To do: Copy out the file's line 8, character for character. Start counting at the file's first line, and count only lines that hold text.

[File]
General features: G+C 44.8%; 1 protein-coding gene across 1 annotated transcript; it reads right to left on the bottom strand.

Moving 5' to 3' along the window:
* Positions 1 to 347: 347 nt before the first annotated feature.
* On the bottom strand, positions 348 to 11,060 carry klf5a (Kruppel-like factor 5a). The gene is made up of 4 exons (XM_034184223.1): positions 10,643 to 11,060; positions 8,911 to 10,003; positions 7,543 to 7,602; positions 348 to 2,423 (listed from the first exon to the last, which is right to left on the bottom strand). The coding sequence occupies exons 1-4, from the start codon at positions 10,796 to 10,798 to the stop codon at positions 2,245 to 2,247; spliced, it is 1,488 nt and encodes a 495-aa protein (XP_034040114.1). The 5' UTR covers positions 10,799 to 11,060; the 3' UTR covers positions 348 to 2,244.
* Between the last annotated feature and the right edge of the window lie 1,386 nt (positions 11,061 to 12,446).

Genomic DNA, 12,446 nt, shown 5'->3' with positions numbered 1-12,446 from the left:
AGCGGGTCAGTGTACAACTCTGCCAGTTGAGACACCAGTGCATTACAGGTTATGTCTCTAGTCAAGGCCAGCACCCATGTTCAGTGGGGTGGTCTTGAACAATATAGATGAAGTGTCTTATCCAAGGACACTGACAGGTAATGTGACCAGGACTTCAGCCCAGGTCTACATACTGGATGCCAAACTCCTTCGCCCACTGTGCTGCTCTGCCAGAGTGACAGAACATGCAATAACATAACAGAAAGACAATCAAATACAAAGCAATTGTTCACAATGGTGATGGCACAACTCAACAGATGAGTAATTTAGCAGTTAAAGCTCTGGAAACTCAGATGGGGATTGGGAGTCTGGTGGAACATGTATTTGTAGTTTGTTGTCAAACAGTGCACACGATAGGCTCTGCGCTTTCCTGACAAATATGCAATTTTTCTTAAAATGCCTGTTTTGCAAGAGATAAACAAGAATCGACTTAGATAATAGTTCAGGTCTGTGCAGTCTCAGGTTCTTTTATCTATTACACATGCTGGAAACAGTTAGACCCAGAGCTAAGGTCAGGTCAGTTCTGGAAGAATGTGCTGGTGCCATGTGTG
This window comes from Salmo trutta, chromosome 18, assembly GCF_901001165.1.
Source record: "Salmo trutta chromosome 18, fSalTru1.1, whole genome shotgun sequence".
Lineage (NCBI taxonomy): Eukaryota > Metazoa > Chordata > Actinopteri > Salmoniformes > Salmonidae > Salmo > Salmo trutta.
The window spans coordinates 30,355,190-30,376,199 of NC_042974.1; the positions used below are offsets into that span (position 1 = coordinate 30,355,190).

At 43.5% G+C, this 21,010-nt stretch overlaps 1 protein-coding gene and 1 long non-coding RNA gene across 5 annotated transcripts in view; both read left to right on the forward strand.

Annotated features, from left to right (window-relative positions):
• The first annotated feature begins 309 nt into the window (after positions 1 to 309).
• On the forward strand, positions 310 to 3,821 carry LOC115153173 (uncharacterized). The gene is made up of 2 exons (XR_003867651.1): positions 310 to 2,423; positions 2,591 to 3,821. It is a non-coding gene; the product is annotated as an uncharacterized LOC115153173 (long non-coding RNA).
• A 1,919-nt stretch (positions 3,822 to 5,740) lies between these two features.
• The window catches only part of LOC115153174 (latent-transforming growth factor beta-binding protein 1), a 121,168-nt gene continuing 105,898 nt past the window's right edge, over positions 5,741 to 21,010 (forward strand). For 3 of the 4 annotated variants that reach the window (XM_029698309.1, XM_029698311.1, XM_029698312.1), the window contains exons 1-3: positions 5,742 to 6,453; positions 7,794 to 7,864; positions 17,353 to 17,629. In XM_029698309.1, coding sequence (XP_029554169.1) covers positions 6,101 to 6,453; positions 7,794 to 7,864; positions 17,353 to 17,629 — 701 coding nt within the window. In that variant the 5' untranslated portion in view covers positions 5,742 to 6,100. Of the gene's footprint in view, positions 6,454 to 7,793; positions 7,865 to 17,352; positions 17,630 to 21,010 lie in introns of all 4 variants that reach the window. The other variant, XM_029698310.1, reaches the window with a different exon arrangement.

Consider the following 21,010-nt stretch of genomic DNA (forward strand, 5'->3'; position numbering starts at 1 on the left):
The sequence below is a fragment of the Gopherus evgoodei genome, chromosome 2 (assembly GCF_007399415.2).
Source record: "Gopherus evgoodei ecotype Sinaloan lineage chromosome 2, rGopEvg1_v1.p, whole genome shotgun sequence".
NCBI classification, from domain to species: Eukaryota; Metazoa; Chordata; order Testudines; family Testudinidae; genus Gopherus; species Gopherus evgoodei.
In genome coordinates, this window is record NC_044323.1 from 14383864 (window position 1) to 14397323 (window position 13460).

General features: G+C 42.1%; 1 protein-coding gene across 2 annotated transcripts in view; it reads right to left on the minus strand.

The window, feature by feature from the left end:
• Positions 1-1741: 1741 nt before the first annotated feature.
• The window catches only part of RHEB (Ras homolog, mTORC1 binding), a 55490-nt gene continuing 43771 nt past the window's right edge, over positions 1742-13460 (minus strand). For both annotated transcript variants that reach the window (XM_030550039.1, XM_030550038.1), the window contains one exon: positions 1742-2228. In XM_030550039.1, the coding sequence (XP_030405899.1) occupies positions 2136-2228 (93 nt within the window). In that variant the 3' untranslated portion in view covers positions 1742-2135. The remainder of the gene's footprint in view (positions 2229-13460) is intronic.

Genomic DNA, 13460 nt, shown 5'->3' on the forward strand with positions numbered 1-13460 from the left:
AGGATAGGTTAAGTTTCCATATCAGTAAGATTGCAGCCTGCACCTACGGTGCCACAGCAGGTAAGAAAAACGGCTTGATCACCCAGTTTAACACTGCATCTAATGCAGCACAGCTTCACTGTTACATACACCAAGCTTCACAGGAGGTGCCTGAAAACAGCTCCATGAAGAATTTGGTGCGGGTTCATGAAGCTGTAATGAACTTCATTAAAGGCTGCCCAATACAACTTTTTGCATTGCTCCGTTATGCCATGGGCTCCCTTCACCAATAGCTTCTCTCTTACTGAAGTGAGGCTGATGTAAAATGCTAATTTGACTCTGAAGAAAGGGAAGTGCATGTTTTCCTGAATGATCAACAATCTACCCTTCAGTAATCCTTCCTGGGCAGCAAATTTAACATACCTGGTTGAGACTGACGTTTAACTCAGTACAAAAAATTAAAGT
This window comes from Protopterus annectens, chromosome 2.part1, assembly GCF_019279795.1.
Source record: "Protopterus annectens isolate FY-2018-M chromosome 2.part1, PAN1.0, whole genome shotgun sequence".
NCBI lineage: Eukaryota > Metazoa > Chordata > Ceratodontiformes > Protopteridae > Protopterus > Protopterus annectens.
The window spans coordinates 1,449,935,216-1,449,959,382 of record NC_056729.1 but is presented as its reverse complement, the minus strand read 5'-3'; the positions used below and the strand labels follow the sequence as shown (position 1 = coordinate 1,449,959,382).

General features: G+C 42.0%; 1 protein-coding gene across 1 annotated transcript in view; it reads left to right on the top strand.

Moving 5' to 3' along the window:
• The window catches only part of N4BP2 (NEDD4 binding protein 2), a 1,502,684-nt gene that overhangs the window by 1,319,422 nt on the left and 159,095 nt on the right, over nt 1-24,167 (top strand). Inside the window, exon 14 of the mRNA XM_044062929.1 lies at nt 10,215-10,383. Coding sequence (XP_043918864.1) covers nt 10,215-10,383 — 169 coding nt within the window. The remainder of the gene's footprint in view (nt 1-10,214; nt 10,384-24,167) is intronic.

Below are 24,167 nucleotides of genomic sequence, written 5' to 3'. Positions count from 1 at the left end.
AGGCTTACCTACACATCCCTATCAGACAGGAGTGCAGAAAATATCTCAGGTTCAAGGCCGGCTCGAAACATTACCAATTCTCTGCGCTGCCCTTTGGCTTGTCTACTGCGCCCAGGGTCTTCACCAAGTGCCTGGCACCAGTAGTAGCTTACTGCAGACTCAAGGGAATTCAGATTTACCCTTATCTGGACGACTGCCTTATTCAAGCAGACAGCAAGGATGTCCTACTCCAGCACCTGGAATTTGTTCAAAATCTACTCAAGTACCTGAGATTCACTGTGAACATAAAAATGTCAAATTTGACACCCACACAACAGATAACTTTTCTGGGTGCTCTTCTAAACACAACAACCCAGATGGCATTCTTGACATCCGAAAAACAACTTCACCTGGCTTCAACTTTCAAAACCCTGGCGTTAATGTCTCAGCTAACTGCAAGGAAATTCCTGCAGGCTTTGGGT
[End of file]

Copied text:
This window comes from Salmo trutta, chromosome 18, assembly GCF_901001165.1.